### Why Analyze Noise?

An example application of noise spectral analysis is*denoising*, in which noise is to be removed from some recording. On magnetic tape, for example, ``tape hiss'' is well modeled mathematically as a noise process. If we know the noise level in each frequency band (its power level), we can construct time-varying band gains to suppress the noise when it is audible. That is, the gain in each band is close to 1 when the music is louder than the noise, and close to 0 when the noise is louder than the music. Since tape hiss is well modeled as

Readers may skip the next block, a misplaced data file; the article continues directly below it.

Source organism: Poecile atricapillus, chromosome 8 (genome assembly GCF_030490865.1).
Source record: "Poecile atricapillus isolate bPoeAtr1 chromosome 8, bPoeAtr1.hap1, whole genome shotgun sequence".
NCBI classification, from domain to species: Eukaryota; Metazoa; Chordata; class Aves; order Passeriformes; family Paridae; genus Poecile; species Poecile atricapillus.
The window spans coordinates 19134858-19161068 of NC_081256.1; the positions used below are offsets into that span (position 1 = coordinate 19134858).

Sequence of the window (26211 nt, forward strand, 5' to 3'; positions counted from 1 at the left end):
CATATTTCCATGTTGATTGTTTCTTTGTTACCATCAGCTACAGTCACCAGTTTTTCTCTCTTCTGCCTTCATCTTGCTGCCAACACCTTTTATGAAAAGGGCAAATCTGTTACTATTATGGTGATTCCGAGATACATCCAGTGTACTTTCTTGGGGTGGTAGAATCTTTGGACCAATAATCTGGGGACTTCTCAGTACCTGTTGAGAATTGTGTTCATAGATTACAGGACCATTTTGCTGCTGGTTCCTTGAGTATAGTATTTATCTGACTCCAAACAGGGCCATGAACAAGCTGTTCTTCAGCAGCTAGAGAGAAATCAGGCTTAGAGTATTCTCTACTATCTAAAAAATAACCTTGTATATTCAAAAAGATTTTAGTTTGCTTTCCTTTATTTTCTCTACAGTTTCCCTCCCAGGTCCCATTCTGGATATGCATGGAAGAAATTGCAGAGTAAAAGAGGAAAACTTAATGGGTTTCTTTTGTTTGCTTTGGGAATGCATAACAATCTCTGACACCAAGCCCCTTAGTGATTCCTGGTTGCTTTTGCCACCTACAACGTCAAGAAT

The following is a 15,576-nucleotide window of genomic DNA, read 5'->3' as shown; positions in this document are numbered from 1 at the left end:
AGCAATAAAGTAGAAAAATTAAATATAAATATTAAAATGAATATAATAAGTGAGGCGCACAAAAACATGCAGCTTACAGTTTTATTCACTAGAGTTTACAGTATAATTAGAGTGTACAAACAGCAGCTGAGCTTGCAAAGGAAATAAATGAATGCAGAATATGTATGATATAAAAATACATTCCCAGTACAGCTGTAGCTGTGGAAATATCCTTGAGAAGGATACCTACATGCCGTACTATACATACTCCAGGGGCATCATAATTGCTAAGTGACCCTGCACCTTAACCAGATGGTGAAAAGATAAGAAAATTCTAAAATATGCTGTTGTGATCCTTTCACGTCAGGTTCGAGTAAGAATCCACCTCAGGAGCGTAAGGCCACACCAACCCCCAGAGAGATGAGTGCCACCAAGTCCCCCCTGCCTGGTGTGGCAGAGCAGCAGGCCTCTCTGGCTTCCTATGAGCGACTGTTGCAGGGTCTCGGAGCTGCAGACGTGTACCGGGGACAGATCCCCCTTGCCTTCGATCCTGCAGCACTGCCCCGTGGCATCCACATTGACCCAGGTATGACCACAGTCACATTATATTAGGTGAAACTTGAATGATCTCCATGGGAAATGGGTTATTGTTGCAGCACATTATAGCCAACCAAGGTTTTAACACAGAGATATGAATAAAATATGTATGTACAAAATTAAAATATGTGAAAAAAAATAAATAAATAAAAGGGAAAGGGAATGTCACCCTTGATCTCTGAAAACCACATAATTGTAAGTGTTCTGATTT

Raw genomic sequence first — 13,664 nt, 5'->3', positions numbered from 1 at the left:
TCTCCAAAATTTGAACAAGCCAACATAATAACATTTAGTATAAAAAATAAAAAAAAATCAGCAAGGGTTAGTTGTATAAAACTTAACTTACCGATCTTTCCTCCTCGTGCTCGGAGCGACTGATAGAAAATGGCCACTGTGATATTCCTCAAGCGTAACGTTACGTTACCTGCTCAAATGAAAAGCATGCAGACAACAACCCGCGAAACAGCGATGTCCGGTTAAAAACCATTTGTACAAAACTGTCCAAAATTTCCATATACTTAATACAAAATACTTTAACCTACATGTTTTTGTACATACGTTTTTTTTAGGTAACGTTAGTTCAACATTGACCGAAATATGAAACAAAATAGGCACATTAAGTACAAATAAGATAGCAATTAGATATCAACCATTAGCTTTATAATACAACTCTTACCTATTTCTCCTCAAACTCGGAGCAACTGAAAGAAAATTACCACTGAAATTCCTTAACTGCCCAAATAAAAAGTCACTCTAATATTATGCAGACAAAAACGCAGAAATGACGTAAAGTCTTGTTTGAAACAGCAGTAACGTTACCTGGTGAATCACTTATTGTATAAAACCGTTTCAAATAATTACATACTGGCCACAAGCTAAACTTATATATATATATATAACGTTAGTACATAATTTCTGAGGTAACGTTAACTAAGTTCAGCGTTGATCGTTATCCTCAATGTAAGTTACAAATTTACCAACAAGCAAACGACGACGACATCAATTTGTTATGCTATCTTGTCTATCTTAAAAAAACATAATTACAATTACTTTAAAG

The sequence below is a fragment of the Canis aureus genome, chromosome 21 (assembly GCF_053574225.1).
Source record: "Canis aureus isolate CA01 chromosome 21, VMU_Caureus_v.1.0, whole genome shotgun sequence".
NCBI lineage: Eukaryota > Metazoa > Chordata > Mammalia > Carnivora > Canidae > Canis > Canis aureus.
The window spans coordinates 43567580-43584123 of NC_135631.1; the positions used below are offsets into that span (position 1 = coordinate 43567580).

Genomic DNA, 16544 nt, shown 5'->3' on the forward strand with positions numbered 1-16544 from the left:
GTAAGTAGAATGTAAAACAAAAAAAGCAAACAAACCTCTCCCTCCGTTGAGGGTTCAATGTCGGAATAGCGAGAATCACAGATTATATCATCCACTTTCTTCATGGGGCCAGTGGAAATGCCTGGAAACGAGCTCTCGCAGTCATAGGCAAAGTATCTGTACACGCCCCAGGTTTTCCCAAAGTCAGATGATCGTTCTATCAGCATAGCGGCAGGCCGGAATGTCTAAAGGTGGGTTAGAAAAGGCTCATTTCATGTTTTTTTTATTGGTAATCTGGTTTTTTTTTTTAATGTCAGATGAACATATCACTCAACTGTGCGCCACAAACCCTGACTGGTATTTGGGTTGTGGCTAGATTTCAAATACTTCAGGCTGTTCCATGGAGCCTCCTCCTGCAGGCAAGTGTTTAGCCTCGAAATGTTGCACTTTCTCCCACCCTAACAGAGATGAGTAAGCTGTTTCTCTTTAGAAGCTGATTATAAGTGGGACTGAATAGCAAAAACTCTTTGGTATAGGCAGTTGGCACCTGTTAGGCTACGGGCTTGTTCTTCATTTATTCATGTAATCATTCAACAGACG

*stationary*(constant in nature over time), we can estimate the noise level during periods of ``silence'' on the tape.

Another application of noise spectral analysis is

*spectral modeling synthesis*(the subject of §10.4). In this sound modeling technique, sinusoidal peaks are measured and removed from each frame of a short-time Fourier transform (sequence of FFTs over time). The remaining signal energy, whatever it may be, is defined as ``noise'' and resynthesized using white noise through a filter determined by the upper spectral envelope of the ``noise floor''.

**Next Section:**

What is Noise?

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Generality of Maximum Likelihood Least Squares